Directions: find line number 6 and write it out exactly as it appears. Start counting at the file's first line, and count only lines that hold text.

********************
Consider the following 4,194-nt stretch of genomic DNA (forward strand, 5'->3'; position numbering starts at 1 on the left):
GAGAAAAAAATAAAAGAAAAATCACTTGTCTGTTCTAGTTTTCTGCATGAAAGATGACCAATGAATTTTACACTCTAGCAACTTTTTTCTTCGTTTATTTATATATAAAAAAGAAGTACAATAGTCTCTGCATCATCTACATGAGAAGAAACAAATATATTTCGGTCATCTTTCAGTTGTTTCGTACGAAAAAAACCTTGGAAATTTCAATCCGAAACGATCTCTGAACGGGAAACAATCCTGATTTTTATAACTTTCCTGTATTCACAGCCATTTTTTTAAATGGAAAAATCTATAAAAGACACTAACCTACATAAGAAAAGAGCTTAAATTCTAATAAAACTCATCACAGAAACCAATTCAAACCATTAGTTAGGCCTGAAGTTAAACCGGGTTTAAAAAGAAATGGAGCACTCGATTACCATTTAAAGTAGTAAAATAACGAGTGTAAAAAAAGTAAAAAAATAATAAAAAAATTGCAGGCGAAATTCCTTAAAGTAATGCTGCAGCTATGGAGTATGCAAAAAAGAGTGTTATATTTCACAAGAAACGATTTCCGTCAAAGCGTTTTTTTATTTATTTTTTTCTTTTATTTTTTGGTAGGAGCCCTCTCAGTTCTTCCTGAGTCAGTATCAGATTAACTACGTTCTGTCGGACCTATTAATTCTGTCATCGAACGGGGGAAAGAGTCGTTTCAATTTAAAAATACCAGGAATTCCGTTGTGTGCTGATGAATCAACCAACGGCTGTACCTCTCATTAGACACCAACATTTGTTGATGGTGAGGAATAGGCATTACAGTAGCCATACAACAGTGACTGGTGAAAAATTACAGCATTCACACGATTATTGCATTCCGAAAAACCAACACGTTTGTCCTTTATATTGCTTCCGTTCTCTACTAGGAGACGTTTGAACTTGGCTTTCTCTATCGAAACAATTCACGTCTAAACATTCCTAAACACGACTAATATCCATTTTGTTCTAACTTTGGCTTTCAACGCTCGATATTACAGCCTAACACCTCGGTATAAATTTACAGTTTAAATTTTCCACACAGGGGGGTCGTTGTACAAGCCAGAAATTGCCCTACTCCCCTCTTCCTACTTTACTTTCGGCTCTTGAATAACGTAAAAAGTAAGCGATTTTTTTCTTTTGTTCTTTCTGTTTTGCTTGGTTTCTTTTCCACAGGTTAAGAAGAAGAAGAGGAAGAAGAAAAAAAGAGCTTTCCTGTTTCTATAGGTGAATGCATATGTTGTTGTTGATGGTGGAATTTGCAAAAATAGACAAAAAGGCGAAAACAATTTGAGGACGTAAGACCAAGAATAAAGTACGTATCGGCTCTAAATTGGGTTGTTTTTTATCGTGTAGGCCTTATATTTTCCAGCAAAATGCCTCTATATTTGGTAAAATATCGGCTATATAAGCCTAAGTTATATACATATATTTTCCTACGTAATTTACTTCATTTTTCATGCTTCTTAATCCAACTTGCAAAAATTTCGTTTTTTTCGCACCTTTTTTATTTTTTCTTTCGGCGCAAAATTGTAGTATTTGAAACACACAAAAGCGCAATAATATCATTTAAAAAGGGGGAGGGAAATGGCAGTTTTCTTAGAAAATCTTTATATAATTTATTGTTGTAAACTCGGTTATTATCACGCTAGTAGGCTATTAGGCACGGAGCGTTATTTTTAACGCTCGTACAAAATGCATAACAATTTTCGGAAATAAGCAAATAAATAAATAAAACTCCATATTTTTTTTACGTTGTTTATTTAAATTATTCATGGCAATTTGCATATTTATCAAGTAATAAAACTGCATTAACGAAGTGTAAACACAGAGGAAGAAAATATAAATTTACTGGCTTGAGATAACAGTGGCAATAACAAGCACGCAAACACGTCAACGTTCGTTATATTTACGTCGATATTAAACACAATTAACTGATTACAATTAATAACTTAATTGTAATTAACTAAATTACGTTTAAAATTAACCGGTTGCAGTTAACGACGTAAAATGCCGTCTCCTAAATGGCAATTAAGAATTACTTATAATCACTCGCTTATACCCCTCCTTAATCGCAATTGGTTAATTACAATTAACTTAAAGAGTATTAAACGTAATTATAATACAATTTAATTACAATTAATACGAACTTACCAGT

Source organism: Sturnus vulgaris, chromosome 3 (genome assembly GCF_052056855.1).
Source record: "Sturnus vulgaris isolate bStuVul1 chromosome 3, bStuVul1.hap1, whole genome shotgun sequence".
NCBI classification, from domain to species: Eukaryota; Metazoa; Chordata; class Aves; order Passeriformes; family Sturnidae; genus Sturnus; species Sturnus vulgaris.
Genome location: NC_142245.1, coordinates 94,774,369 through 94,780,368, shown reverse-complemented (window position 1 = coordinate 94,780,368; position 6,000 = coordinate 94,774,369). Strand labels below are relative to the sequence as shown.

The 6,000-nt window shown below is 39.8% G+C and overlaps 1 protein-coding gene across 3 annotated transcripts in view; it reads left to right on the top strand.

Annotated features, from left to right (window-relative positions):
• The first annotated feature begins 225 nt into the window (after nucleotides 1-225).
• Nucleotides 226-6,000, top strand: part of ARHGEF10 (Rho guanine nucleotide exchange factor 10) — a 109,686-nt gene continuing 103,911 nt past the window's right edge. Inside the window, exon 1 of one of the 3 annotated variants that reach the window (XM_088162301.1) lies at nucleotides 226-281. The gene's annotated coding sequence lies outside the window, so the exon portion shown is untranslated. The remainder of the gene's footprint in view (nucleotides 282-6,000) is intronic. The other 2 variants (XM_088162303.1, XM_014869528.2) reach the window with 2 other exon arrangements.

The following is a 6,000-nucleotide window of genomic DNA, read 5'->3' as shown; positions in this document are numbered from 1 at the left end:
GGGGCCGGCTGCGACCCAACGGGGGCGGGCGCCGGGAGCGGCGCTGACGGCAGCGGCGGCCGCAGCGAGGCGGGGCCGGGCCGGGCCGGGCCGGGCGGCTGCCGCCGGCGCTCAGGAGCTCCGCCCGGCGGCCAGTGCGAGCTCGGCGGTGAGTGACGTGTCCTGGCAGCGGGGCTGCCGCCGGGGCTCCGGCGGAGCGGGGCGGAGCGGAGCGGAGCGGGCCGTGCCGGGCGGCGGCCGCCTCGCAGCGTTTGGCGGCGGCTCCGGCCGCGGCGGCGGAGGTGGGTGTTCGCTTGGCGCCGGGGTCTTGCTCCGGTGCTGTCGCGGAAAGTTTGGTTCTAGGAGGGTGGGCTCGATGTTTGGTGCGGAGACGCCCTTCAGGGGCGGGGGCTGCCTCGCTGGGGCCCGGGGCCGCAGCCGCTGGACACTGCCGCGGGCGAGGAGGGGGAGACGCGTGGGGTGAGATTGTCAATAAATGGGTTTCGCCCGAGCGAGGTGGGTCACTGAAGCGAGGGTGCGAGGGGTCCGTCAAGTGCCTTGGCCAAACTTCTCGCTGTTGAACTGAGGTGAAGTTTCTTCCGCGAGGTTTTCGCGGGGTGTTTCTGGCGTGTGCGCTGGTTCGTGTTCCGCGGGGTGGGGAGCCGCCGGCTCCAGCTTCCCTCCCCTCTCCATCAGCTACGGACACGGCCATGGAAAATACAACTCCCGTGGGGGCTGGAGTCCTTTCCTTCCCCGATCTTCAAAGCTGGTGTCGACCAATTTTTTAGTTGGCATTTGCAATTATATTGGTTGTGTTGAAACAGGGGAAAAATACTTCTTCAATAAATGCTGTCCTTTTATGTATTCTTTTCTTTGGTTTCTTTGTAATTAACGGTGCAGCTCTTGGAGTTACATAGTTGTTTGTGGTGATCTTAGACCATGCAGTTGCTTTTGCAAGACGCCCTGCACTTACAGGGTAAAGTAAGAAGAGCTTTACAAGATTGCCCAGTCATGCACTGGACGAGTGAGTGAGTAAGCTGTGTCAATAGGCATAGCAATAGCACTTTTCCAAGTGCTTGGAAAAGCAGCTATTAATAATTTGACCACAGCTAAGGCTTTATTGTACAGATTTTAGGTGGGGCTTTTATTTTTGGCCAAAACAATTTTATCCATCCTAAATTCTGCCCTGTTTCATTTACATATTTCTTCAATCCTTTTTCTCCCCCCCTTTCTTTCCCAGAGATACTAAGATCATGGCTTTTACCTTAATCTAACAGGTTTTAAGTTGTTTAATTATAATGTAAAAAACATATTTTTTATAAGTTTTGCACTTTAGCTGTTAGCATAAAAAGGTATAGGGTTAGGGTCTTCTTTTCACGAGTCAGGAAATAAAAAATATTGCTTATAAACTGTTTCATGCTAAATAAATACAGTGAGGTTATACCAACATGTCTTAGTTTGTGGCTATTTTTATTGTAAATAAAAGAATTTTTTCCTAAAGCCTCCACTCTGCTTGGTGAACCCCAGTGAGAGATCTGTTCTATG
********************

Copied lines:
Genome location: NC_142245.1, coordinates 94,774,369 through 94,780,368, shown reverse-complemented (window position 1 = coordinate 94,780,368; position 6,000 = coordinate 94,774,369). Strand labels below are relative to the sequence as shown.